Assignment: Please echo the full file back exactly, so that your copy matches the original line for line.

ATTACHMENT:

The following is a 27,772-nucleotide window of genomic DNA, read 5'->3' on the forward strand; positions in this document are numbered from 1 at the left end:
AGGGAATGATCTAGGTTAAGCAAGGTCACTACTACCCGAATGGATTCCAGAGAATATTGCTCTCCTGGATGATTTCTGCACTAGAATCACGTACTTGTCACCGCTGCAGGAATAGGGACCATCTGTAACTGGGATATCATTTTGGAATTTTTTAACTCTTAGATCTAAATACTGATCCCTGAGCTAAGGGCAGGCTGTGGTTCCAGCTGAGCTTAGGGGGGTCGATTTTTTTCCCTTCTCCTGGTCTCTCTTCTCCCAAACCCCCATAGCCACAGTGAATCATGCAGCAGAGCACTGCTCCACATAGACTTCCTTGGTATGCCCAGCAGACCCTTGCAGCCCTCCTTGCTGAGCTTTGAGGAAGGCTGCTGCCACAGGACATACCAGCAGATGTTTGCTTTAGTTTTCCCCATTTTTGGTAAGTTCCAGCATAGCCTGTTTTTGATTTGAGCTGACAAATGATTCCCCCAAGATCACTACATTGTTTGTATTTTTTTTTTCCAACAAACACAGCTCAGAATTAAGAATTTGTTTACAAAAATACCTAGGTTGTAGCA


The following is a 27,772-nucleotide window of genomic DNA, read 5'->3' on the forward strand; positions in this document are numbered from 1 at the left end:
AGGGAATGATCTAGGTTAAGCAAGGTCACTACTACCCGAATGGATTCCAGAGAATATTGCTCTCCTGGATGATTTCTGCACTAGAATCACGTACTTGTCACCGCTGCAGGAATAGGGACCATCTGTAACTGGGATATCATTTTGGAATTTTTTAACTCTTAGATCTAAATACTGATCCCTGAGCTAAGGGCAGGCTGTGGTTCCAGCTGAGCTTAGGGGGGTCGATTTTTTTCCCTTCTCCTGGTCTCTCTTCTCCCAAACCCCCATAGCCACAGTGAATCATGCAGCAGAGCACTGCTCCACATAGACTTCCTTGGTATGCCCAGCAGACCCTTGCAGCCCTCCTTGCTGAGCTTTGAGGAAGGCTGCTGCCACAGGACATACCAGCAGATGTTTGCTTTAGTTTTCCCCATTTTTGGTAAGTTCCAGCATAGCCTGTTTTTGATTTGAGCTGACAAATGATTCCCCCAAGATCACTACATTGTTTGTATTTTTTTTTTCCAACAAACACAGCTCAGAATTAAGAATTTGTTTACAAAAATACCTAGGTTGTAGCA